Asia's economic and financial crisis has had less impact on travel and tourism worldwide than earlier feared, according to the results of a survey of national tourism organisations (NTOs) just released by the World Tourism Organization (WTO). The next two years could be difficult, the WTO report concludes, hut strong growth rates-at least in terms of arrivals-are expected to return soon after.
WTO estimates point to an increase of 1.5-2 percent in international arrivals worldwide in 1998. This compares with 2.8 percent in 1997 and 5.6 percent in 1996. The majority of the world's destinations will record positive growth in arrivals in 1998-the impact of the Asian crisis has been very limited outside the region.
A survey of key NTOs in Pacific Asia-South Asian countries were, for some reason, not included-highlights the different performances from one destination to another in the region. Singapore and Hong Kong turned in the most disappointing results in the first eight months of 1998-of -17 percent and -14 percent respectively-but the first seven months produced healthy increas-es for Korea-ROK (+7 percent) and Thailand (+6 percent). Both are confident of maintaining growth levels through the full 12 months of 1998.
Hong Kong's performance, meanwhile, has picked up in the second half of the year, with the result that it is now pre-dicting a less severe drop in arrivals of six percent by year end. For the Pacific Asia region overall (excluding South Asia), total arrivals are expected to fall by 5.6 percent in 1998 to 84.2 million. Intra-regional arrivals are estimated at 64.1 million, down 9.8 percent on 1997's level, while long-haul markets are projected to grow by 11.7 percent-an additional 400,000 arrivals from the Americas, +6.4 percent, and another 1.5 million from Europe, +15.0 percent. The only important source market in Europe to record a decline in arrivals for the region is Russia.
A word of warning, meanwhile. Although a use-ful indicator of trends-not to mention welcome news for Pacific Asia - these forecasts should nevertheless be considered in the light that they focus almost entirely on arrivals and do not address other meaningful measures of performance such as overnight volume and receipts.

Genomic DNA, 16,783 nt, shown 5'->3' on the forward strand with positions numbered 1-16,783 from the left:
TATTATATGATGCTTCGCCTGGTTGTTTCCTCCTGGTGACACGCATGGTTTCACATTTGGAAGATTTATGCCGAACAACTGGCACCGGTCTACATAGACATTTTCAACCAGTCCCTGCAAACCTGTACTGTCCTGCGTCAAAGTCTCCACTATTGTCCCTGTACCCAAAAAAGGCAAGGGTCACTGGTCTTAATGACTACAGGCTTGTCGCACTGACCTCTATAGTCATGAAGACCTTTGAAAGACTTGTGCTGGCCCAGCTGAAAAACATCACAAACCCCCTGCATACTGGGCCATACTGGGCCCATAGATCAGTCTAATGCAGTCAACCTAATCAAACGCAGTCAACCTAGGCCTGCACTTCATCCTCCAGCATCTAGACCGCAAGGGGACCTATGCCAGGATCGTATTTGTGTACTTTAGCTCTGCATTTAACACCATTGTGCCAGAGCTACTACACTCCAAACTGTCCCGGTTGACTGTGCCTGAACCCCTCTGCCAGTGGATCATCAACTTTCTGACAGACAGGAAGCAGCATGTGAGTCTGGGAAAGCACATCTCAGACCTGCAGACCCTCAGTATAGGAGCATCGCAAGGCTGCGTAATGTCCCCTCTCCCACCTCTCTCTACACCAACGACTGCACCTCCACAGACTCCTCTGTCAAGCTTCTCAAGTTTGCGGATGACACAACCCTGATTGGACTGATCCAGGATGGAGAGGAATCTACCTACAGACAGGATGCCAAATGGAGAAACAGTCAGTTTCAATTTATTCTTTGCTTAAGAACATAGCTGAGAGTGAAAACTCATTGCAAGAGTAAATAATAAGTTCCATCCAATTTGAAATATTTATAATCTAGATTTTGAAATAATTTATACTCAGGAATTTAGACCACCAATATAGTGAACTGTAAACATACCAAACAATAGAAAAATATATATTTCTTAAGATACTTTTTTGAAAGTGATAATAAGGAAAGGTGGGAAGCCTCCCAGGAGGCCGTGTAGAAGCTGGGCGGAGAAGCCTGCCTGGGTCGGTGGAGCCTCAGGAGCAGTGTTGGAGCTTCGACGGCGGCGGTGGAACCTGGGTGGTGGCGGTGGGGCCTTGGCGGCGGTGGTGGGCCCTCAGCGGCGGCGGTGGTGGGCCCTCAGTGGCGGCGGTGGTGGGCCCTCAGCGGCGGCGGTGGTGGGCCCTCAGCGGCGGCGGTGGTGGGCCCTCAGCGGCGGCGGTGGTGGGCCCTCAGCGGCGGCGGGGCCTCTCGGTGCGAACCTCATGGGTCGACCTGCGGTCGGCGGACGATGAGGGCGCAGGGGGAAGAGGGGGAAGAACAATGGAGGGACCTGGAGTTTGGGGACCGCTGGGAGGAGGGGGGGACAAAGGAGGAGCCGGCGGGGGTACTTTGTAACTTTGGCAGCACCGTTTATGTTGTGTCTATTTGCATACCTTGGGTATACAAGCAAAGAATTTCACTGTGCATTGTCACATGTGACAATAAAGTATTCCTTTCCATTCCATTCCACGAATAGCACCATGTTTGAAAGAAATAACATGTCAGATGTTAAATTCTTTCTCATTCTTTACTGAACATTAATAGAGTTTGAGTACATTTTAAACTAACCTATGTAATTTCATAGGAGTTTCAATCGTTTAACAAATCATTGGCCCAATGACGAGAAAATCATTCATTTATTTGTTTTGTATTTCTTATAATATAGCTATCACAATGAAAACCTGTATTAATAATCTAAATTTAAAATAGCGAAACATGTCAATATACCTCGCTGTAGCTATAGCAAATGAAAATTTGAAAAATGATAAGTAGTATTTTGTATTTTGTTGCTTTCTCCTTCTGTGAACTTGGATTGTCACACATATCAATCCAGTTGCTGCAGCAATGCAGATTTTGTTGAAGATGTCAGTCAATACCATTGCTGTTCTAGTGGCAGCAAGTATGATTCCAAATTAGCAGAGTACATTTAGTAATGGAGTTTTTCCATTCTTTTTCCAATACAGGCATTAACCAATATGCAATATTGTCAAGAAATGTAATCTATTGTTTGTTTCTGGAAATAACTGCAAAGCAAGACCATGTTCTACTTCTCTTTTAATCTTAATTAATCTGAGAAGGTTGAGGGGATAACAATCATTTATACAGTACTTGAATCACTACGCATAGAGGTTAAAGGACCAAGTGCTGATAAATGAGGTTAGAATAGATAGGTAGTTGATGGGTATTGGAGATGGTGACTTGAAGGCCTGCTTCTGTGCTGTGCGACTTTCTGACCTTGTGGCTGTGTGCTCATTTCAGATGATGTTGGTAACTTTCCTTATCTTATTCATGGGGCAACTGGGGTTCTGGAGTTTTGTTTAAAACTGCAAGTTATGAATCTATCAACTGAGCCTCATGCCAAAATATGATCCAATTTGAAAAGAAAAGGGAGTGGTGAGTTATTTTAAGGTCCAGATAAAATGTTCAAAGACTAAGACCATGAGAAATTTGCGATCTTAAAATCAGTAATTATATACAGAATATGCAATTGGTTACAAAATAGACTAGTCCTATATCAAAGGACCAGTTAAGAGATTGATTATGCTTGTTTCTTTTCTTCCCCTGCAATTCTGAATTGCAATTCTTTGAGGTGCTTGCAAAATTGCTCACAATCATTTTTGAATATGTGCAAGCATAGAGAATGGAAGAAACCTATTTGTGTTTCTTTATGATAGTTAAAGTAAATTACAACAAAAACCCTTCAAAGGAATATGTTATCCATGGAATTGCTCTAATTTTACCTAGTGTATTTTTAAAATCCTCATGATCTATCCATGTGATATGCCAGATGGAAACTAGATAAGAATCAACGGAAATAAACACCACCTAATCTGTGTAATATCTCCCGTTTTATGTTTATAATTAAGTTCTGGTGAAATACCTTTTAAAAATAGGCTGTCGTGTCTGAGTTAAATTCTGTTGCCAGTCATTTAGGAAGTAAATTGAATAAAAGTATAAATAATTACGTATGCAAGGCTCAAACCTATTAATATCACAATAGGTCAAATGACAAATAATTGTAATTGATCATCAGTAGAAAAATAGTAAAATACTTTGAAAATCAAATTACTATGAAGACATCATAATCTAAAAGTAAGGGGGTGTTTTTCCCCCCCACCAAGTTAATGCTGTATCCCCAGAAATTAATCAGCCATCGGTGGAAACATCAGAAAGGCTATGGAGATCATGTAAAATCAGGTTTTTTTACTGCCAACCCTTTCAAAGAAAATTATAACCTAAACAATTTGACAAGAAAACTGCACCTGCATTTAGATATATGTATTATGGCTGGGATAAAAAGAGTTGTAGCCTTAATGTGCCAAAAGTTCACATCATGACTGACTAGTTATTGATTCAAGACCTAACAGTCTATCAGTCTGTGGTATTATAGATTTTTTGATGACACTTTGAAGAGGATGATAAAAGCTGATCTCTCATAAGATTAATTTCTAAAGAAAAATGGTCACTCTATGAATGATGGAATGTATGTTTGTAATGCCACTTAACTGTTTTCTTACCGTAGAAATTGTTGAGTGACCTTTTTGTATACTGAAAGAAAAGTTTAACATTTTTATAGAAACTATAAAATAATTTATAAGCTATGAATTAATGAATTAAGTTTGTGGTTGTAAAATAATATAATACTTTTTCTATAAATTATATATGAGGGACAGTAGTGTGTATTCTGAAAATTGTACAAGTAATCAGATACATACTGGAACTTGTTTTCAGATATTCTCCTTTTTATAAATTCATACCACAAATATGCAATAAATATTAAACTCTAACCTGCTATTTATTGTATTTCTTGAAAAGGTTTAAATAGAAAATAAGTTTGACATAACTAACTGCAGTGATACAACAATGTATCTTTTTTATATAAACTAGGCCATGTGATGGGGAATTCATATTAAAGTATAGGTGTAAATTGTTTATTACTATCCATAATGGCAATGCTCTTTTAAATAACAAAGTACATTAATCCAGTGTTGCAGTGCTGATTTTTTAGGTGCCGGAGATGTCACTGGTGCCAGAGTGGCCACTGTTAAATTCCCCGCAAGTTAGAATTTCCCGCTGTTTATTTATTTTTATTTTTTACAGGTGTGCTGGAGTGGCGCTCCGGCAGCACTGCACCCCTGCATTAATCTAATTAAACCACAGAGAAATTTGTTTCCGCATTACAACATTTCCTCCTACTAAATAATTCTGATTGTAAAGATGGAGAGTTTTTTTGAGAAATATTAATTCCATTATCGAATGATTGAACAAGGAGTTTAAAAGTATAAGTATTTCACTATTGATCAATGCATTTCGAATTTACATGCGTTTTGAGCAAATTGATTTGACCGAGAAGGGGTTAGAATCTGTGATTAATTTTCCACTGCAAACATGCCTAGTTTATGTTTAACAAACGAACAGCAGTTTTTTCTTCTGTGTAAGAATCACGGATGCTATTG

As an example, Indonesia's international tourism receipts fell by a
reported 24 percent in the first half of 1998 and the decline for the full
12 months of this year is expected to be far worse that the six percent
fall in arrivals currently projected. As for Hong Kong, China, despite
a steadily improving arrivals outlook, its receipts are down 30 percent
on 1997's level. Industry analysts, meanwhile, all seem to agree that while
there are clear signs of a revival in tourism in some countries of the
region, yield is likely to remain severely depressed for some time to come.
Markets & Destinations
According to the latest survey by travel research consultancy JRA Data & Forecasts, Singapore's Changi airport is considered the best in the world for shops and variety of goods for sale, while Dubai comes out top for best prices. No other Pacific Asia airport was rated among the world's best airports for shopping by the 10,000-plus business travellers polled for the survey. However, Singapore, Sydney, Kuala Lumpur and Bangkok were all ranked among the top 10 airports in terms of prices.